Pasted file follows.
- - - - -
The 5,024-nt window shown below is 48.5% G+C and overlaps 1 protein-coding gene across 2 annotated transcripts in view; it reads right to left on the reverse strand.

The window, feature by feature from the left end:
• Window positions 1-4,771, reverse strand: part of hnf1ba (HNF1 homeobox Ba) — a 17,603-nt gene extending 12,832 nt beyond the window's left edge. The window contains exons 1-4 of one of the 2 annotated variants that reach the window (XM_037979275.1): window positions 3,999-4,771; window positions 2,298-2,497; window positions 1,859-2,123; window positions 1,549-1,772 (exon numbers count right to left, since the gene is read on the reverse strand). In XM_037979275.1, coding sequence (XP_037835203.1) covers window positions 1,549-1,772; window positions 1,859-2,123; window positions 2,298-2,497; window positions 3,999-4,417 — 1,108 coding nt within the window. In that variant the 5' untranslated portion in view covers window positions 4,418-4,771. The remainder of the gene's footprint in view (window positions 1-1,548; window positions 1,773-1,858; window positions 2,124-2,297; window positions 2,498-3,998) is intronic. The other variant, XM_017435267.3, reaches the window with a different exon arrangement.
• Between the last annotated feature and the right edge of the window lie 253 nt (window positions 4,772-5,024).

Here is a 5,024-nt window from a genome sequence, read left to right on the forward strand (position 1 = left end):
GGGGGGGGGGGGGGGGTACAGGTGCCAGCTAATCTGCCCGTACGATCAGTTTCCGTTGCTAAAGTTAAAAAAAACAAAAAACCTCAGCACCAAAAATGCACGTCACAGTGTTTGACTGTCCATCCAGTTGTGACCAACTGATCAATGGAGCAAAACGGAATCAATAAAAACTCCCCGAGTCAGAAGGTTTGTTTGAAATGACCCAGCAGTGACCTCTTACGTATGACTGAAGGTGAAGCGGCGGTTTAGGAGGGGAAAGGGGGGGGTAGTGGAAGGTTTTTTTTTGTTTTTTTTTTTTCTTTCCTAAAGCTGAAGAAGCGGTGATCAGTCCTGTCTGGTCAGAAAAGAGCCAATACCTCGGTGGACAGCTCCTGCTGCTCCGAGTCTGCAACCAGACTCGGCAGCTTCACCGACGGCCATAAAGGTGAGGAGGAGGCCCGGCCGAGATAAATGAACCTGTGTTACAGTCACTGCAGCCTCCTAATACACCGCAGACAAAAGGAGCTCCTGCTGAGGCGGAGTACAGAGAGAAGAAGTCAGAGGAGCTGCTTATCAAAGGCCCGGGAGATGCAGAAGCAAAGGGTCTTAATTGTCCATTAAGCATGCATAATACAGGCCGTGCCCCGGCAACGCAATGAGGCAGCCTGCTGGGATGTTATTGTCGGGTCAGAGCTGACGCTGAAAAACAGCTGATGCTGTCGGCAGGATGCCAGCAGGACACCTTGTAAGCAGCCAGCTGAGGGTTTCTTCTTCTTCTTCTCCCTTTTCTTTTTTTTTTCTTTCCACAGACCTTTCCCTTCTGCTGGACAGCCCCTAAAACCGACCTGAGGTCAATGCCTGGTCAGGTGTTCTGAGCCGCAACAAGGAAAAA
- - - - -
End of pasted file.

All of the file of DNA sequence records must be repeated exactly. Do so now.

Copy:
The 5,024-nt window shown below is 48.5% G+C and overlaps 1 protein-coding gene across 2 annotated transcripts in view; it reads right to left on the reverse strand.

The window, feature by feature from the left end:
• Window positions 1-4,771, reverse strand: part of hnf1ba (HNF1 homeobox Ba) — a 17,603-nt gene extending 12,832 nt beyond the window's left edge. The window contains exons 1-4 of one of the 2 annotated variants that reach the window (XM_037979275.1): window positions 3,999-4,771; window positions 2,298-2,497; window positions 1,859-2,123; window positions 1,549-1,772 (exon numbers count right to left, since the gene is read on the reverse strand). In XM_037979275.1, coding sequence (XP_037835203.1) covers window positions 1,549-1,772; window positions 1,859-2,123; window positions 2,298-2,497; window positions 3,999-4,417 — 1,108 coding nt within the window. In that variant the 5' untranslated portion in view covers window positions 4,418-4,771. The remainder of the gene's footprint in view (window positions 1-1,548; window positions 1,773-1,858; window positions 2,124-2,297; window positions 2,498-3,998) is intronic. The other variant, XM_017435267.3, reaches the window with a different exon arrangement.
• Between the last annotated feature and the right edge of the window lie 253 nt (window positions 4,772-5,024).

Here is a 5,024-nt window from a genome sequence, read left to right on the forward strand (position 1 = left end):
GGGGGGGGGGGGGGGGTACAGGTGCCAGCTAATCTGCCCGTACGATCAGTTTCCGTTGCTAAAGTTAAAAAAAACAAAAAACCTCAGCACCAAAAATGCACGTCACAGTGTTTGACTGTCCATCCAGTTGTGACCAACTGATCAATGGAGCAAAACGGAATCAATAAAAACTCCCCGAGTCAGAAGGTTTGTTTGAAATGACCCAGCAGTGACCTCTTACGTATGACTGAAGGTGAAGCGGCGGTTTAGGAGGGGAAAGGGGGGGGTAGTGGAAGGTTTTTTTTTGTTTTTTTTTTTTCTTTCCTAAAGCTGAAGAAGCGGTGATCAGTCCTGTCTGGTCAGAAAAGAGCCAATACCTCGGTGGACAGCTCCTGCTGCTCCGAGTCTGCAACCAGACTCGGCAGCTTCACCGACGGCCATAAAGGTGAGGAGGAGGCCCGGCCGAGATAAATGAACCTGTGTTACAGTCACTGCAGCCTCCTAATACACCGCAGACAAAAGGAGCTCCTGCTGAGGCGGAGTACAGAGAGAAGAAGTCAGAGGAGCTGCTTATCAAAGGCCCGGGAGATGCAGAAGCAAAGGGTCTTAATTGTCCATTAAGCATGCATAATACAGGCCGTGCCCCGGCAACGCAATGAGGCAGCCTGCTGGGATGTTATTGTCGGGTCAGAGCTGACGCTGAAAAACAGCTGATGCTGTCGGCAGGATGCCAGCAGGACACCTTGTAAGCAGCCAGCTGAGGGTTTCTTCTTCTTCTTCTCCCTTTTCTTTTTTTTTTCTTTCCACAGACCTTTCCCTTCTGCTGGACAGCCCCTAAAACCGACCTGAGGTCAATGCCTGGTCAGGTGTTCTGAGCCGCAACAAGGAAAAA